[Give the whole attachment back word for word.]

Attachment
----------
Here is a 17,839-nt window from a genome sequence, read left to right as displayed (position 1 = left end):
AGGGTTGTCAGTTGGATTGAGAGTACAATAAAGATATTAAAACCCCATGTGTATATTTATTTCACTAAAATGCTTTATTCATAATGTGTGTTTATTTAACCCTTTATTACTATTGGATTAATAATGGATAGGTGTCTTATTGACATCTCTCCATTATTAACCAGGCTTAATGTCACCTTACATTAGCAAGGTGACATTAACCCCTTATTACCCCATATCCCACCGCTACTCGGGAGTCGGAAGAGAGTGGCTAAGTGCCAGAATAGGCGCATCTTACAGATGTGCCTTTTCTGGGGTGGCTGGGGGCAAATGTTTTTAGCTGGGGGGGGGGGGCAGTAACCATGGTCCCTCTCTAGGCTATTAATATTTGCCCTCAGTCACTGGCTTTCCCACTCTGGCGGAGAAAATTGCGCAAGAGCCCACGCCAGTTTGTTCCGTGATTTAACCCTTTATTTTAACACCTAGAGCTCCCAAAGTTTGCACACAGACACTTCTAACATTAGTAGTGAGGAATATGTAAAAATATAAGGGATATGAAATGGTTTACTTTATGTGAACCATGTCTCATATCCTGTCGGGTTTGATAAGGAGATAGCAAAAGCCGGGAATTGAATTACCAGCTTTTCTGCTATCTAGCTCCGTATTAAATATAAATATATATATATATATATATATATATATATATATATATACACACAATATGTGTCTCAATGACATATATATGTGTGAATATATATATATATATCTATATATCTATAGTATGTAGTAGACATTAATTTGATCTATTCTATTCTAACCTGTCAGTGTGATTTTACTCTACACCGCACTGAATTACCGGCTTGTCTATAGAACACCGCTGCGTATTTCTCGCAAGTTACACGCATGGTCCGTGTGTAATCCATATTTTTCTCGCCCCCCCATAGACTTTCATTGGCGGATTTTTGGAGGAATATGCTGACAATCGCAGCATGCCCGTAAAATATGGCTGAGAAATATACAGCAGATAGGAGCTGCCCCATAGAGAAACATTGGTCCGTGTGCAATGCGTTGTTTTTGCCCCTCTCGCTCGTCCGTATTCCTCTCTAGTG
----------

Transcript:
Here is a 17,839-nt window from a genome sequence, read left to right as displayed (position 1 = left end):
AGGGTTGTCAGTTGGATTGAGAGTACAATAAAGATATTAAAACCCCATGTGTATATTTATTTCACTAAAATGCTTTATTCATAATGTGTGTTTATTTAACCCTTTATTACTATTGGATTAATAATGGATAGGTGTCTTATTGACATCTCTCCATTATTAACCAGGCTTAATGTCACCTTACATTAGCAAGGTGACATTAACCCCTTATTACCCCATATCCCACCGCTACTCGGGAGTCGGAAGAGAGTGGCTAAGTGCCAGAATAGGCGCATCTTACAGATGTGCCTTTTCTGGGGTGGCTGGGGGCAAATGTTTTTAGCTGGGGGGGGGGGGCAGTAACCATGGTCCCTCTCTAGGCTATTAATATTTGCCCTCAGTCACTGGCTTTCCCACTCTGGCGGAGAAAATTGCGCAAGAGCCCACGCCAGTTTGTTCCGTGATTTAACCCTTTATTTTAACACCTAGAGCTCCCAAAGTTTGCACACAGACACTTCTAACATTAGTAGTGAGGAATATGTAAAAATATAAGGGATATGAAATGGTTTACTTTATGTGAACCATGTCTCATATCCTGTCGGGTTTGATAAGGAGATAGCAAAAGCCGGGAATTGAATTACCAGCTTTTCTGCTATCTAGCTCCGTATTAAATATAAATATATATATATATATATATATATATATATATATATATACACACAATATGTGTCTCAATGACATATATATGTGTGAATATATATATATATATCTATATATCTATAGTATGTAGTAGACATTAATTTGATCTATTCTATTCTAACCTGTCAGTGTGATTTTACTCTACACCGCACTGAATTACCGGCTTGTCTATAGAACACCGCTGCGTATTTCTCGCAAGTTACACGCATGGTCCGTGTGTAATCCATATTTTTCTCGCCCCCCCATAGACTTTCATTGGCGGATTTTTGGAGGAATATGCTGACAATCGCAGCATGCCCGTAAAATATGGCTGAGAAATATACAGCAGATAGGAGCTGCCCCATAGAGAAACATTGGTCCGTGTGCAATGCGTTGTTTTTGCCCCTCTCGCTCGTCCGTATTCCTCTCTAGTG